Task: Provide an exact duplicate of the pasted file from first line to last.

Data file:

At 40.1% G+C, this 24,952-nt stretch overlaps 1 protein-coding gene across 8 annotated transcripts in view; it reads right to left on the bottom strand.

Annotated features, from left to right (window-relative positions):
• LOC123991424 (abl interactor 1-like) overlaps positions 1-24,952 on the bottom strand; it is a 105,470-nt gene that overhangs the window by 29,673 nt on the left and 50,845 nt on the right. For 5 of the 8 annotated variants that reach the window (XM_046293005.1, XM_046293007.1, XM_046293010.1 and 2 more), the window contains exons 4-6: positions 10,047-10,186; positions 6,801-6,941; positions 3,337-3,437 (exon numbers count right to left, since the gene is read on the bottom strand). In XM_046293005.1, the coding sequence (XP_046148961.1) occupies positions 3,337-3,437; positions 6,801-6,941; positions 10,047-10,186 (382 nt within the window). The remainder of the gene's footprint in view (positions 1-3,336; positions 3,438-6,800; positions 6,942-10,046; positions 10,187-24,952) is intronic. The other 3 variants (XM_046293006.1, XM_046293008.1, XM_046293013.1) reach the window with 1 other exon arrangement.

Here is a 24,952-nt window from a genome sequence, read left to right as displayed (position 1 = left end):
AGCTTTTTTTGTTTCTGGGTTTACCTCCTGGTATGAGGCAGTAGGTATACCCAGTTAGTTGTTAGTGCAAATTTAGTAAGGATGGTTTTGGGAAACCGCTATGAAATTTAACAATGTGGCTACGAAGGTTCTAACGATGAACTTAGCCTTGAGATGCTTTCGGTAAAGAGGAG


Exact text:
At 40.1% G+C, this 24,952-nt stretch overlaps 1 protein-coding gene across 8 annotated transcripts in view; it reads right to left on the bottom strand.

Annotated features, from left to right (window-relative positions):
• LOC123991424 (abl interactor 1-like) overlaps positions 1-24,952 on the bottom strand; it is a 105,470-nt gene that overhangs the window by 29,673 nt on the left and 50,845 nt on the right. For 5 of the 8 annotated variants that reach the window (XM_046293005.1, XM_046293007.1, XM_046293010.1 and 2 more), the window contains exons 4-6: positions 10,047-10,186; positions 6,801-6,941; positions 3,337-3,437 (exon numbers count right to left, since the gene is read on the bottom strand). In XM_046293005.1, the coding sequence (XP_046148961.1) occupies positions 3,337-3,437; positions 6,801-6,941; positions 10,047-10,186 (382 nt within the window). The remainder of the gene's footprint in view (positions 1-3,336; positions 3,438-6,800; positions 6,942-10,046; positions 10,187-24,952) is intronic. The other 3 variants (XM_046293006.1, XM_046293008.1, XM_046293013.1) reach the window with 1 other exon arrangement.

Here is a 24,952-nt window from a genome sequence, read left to right as displayed (position 1 = left end):
AGCTTTTTTTGTTTCTGGGTTTACCTCCTGGTATGAGGCAGTAGGTATACCCAGTTAGTTGTTAGTGCAAATTTAGTAAGGATGGTTTTGGGAAACCGCTATGAAATTTAACAATGTGGCTACGAAGGTTCTAACGATGAACTTAGCCTTGAGATGCTTTCGGTAAAGAGGAG